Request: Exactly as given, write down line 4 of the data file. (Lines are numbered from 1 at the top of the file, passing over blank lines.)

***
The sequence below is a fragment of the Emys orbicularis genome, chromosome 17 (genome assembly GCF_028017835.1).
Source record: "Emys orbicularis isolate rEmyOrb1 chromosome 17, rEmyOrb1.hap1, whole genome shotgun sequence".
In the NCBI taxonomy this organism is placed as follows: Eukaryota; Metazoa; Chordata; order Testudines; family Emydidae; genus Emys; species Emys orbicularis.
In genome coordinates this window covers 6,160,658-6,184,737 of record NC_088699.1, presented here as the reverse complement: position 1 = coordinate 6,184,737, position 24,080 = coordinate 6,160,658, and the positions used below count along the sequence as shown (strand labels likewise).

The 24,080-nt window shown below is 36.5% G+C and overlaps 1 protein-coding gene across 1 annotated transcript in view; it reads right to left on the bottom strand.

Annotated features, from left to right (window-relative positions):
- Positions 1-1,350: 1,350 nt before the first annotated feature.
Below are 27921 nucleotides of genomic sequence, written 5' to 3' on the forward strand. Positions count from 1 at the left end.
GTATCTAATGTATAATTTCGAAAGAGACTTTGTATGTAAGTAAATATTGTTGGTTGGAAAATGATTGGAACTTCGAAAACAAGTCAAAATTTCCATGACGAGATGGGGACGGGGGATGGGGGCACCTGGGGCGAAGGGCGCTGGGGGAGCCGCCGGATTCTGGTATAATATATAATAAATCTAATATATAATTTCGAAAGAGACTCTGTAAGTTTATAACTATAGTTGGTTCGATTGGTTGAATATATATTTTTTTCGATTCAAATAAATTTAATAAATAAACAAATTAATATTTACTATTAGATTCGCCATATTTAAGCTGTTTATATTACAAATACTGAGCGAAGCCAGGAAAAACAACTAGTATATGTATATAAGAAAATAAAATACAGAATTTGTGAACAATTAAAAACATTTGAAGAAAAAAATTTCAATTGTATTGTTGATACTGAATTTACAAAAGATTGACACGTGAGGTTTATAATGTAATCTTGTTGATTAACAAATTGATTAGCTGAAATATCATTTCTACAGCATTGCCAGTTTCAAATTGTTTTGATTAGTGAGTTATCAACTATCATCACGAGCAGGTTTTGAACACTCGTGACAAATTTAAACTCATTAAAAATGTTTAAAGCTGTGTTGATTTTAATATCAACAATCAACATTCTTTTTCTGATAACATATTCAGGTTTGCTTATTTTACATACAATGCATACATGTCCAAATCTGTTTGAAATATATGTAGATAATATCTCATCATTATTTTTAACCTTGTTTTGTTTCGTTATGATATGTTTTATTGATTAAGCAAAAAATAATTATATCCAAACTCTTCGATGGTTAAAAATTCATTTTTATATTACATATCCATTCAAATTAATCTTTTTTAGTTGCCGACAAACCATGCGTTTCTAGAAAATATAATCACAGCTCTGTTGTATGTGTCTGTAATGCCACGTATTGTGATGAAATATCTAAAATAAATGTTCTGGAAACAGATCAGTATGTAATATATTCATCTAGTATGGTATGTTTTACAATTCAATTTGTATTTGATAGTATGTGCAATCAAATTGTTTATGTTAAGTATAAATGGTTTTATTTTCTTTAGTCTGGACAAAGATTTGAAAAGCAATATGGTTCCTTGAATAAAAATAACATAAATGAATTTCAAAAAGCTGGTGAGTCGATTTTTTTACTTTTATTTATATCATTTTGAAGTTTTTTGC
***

In genome coordinates this window covers 6,160,658-6,184,737 of record NC_088699.1, presented here as the reverse complement: position 1 = coordinate 6,184,737, position 24,080 = coordinate 6,160,658, and the positions used below count along the sequence as shown (strand labels likewise).